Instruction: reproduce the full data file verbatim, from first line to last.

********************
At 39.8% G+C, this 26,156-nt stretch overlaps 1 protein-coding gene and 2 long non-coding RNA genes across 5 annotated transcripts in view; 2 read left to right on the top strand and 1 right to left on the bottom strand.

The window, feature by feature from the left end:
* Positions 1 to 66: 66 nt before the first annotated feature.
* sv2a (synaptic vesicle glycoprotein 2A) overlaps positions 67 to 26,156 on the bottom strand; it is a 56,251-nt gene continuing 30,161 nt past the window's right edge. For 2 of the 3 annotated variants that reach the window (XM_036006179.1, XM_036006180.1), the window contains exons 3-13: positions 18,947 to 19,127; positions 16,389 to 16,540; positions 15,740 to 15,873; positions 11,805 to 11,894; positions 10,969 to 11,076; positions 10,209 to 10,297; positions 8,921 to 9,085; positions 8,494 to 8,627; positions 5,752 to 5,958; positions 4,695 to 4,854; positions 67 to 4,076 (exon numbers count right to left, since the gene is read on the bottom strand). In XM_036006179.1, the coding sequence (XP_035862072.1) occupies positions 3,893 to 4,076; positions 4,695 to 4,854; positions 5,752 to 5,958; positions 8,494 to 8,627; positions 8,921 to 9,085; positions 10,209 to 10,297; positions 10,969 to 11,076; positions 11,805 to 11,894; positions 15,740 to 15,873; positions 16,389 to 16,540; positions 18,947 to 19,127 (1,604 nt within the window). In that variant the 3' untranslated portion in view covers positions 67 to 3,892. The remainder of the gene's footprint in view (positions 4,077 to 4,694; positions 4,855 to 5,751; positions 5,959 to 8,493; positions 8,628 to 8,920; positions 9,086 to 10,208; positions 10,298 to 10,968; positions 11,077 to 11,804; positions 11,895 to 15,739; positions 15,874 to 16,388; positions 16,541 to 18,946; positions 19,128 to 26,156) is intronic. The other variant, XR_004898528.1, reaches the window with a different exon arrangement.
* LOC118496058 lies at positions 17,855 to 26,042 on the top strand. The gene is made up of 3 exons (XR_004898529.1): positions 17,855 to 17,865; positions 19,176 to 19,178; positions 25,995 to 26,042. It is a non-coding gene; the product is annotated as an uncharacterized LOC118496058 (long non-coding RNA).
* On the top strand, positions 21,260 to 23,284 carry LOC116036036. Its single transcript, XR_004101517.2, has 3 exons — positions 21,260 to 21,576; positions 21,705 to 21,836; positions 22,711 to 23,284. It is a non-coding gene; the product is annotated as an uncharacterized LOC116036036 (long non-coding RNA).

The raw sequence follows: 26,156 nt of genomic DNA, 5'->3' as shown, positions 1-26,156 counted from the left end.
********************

At 39.8% G+C, this 26,156-nt stretch overlaps 1 protein-coding gene and 2 long non-coding RNA genes across 5 annotated transcripts in view; 2 read left to right on the top strand and 1 right to left on the bottom strand.

The window, feature by feature from the left end:
* Positions 1 to 66: 66 nt before the first annotated feature.
* sv2a (synaptic vesicle glycoprotein 2A) overlaps positions 67 to 26,156 on the bottom strand; it is a 56,251-nt gene continuing 30,161 nt past the window's right edge. For 2 of the 3 annotated variants that reach the window (XM_036006179.1, XM_036006180.1), the window contains exons 3-13: positions 18,947 to 19,127; positions 16,389 to 16,540; positions 15,740 to 15,873; positions 11,805 to 11,894; positions 10,969 to 11,076; positions 10,209 to 10,297; positions 8,921 to 9,085; positions 8,494 to 8,627; positions 5,752 to 5,958; positions 4,695 to 4,854; positions 67 to 4,076 (exon numbers count right to left, since the gene is read on the bottom strand). In XM_036006179.1, the coding sequence (XP_035862072.1) occupies positions 3,893 to 4,076; positions 4,695 to 4,854; positions 5,752 to 5,958; positions 8,494 to 8,627; positions 8,921 to 9,085; positions 10,209 to 10,297; positions 10,969 to 11,076; positions 11,805 to 11,894; positions 15,740 to 15,873; positions 16,389 to 16,540; positions 18,947 to 19,127 (1,604 nt within the window). In that variant the 3' untranslated portion in view covers positions 67 to 3,892. The remainder of the gene's footprint in view (positions 4,077 to 4,694; positions 4,855 to 5,751; positions 5,959 to 8,493; positions 8,628 to 8,920; positions 9,086 to 10,208; positions 10,298 to 10,968; positions 11,077 to 11,804; positions 11,895 to 15,739; positions 15,874 to 16,388; positions 16,541 to 18,946; positions 19,128 to 26,156) is intronic. The other variant, XR_004898528.1, reaches the window with a different exon arrangement.
* LOC118496058 lies at positions 17,855 to 26,042 on the top strand. The gene is made up of 3 exons (XR_004898529.1): positions 17,855 to 17,865; positions 19,176 to 19,178; positions 25,995 to 26,042. It is a non-coding gene; the product is annotated as an uncharacterized LOC118496058 (long non-coding RNA).
* On the top strand, positions 21,260 to 23,284 carry LOC116036036. Its single transcript, XR_004101517.2, has 3 exons — positions 21,260 to 21,576; positions 21,705 to 21,836; positions 22,711 to 23,284. It is a non-coding gene; the product is annotated as an uncharacterized LOC116036036 (long non-coding RNA).

The raw sequence follows: 26,156 nt of genomic DNA, 5'->3' as shown, positions 1-26,156 counted from the left end.